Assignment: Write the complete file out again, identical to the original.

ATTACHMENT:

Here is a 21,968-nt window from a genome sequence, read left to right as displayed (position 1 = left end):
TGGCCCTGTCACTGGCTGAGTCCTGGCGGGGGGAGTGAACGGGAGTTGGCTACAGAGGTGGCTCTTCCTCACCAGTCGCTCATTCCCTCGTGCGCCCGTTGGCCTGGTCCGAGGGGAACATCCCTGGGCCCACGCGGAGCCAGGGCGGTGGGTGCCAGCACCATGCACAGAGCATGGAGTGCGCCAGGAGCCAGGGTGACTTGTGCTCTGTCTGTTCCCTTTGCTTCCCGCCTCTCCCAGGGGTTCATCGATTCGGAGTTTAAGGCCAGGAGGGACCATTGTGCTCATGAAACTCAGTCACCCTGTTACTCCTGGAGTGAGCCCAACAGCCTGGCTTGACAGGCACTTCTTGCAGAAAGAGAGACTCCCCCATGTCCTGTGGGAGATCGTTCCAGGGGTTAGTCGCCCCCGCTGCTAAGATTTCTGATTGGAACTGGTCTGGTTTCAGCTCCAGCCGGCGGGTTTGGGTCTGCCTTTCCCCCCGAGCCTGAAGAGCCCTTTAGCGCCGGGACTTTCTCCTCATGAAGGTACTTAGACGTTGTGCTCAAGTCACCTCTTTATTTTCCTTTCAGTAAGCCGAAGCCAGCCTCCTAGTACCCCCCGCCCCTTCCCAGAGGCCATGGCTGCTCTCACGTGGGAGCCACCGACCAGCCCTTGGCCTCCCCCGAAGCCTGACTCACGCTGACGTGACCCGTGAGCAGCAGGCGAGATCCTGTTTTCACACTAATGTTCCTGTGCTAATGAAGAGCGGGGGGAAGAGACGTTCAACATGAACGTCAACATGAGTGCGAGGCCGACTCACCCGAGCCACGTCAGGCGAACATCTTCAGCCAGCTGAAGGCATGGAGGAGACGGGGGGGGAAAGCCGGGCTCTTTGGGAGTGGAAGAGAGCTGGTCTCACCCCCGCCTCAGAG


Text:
Here is a 21,968-nt window from a genome sequence, read left to right as displayed (position 1 = left end):
TGGCCCTGTCACTGGCTGAGTCCTGGCGGGGGGAGTGAACGGGAGTTGGCTACAGAGGTGGCTCTTCCTCACCAGTCGCTCATTCCCTCGTGCGCCCGTTGGCCTGGTCCGAGGGGAACATCCCTGGGCCCACGCGGAGCCAGGGCGGTGGGTGCCAGCACCATGCACAGAGCATGGAGTGCGCCAGGAGCCAGGGTGACTTGTGCTCTGTCTGTTCCCTTTGCTTCCCGCCTCTCCCAGGGGTTCATCGATTCGGAGTTTAAGGCCAGGAGGGACCATTGTGCTCATGAAACTCAGTCACCCTGTTACTCCTGGAGTGAGCCCAACAGCCTGGCTTGACAGGCACTTCTTGCAGAAAGAGAGACTCCCCCATGTCCTGTGGGAGATCGTTCCAGGGGTTAGTCGCCCCCGCTGCTAAGATTTCTGATTGGAACTGGTCTGGTTTCAGCTCCAGCCGGCGGGTTTGGGTCTGCCTTTCCCCCCGAGCCTGAAGAGCCCTTTAGCGCCGGGACTTTCTCCTCATGAAGGTACTTAGACGTTGTGCTCAAGTCACCTCTTTATTTTCCTTTCAGTAAGCCGAAGCCAGCCTCCTAGTACCCCCCGCCCCTTCCCAGAGGCCATGGCTGCTCTCACGTGGGAGCCACCGACCAGCCCTTGGCCTCCCCCGAAGCCTGACTCACGCTGACGTGACCCGTGAGCAGCAGGCGAGATCCTGTTTTCACACTAATGTTCCTGTGCTAATGAAGAGCGGGGGGAAGAGACGTTCAACATGAACGTCAACATGAGTGCGAGGCCGACTCACCCGAGCCACGTCAGGCGAACATCTTCAGCCAGCTGAAGGCATGGAGGAGACGGGGGGGGAAAGCCGGGCTCTTTGGGAGTGGAAGAGAGCTGGTCTCACCCCCGCCTCAGAG